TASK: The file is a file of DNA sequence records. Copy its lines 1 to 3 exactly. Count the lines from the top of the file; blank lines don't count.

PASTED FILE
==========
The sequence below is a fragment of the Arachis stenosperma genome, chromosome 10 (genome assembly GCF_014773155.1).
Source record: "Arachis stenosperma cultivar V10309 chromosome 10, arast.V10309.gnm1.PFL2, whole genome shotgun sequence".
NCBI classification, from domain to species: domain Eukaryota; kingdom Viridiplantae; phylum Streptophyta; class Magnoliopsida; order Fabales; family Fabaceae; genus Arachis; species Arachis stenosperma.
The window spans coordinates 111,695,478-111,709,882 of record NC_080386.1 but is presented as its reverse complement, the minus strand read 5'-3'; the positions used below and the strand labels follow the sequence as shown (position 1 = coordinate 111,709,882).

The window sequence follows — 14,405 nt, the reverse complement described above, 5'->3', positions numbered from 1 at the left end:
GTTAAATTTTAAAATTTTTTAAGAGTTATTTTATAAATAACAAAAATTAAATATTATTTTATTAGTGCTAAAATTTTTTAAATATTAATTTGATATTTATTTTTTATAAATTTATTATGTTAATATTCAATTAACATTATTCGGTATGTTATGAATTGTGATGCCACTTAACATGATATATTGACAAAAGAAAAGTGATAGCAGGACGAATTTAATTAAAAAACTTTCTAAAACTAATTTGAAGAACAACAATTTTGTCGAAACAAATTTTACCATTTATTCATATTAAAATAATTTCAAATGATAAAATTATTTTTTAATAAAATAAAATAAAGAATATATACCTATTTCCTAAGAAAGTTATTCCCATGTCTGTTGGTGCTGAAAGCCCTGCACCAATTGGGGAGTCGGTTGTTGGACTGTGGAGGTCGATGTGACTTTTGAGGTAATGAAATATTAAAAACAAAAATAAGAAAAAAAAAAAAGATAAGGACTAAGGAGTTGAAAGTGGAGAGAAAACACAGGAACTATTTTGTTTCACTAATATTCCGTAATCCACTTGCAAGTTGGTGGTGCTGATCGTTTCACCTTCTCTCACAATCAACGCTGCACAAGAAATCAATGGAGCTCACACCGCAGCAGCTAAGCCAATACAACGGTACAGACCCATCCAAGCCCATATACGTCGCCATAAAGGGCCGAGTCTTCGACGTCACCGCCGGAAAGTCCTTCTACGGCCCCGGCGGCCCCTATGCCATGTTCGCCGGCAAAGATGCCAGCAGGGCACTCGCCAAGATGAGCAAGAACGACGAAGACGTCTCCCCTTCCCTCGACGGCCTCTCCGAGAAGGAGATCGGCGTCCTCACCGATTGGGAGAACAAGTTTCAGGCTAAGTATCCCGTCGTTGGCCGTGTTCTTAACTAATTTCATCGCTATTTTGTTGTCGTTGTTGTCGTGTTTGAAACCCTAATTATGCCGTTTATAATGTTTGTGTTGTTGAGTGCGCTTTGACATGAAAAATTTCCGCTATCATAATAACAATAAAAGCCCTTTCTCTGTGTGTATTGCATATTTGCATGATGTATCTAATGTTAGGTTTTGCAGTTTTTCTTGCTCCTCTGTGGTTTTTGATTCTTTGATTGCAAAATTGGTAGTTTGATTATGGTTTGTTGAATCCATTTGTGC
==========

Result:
The sequence below is a fragment of the Arachis stenosperma genome, chromosome 10 (genome assembly GCF_014773155.1).
Source record: "Arachis stenosperma cultivar V10309 chromosome 10, arast.V10309.gnm1.PFL2, whole genome shotgun sequence".
NCBI classification, from domain to species: domain Eukaryota; kingdom Viridiplantae; phylum Streptophyta; class Magnoliopsida; order Fabales; family Fabaceae; genus Arachis; species Arachis stenosperma.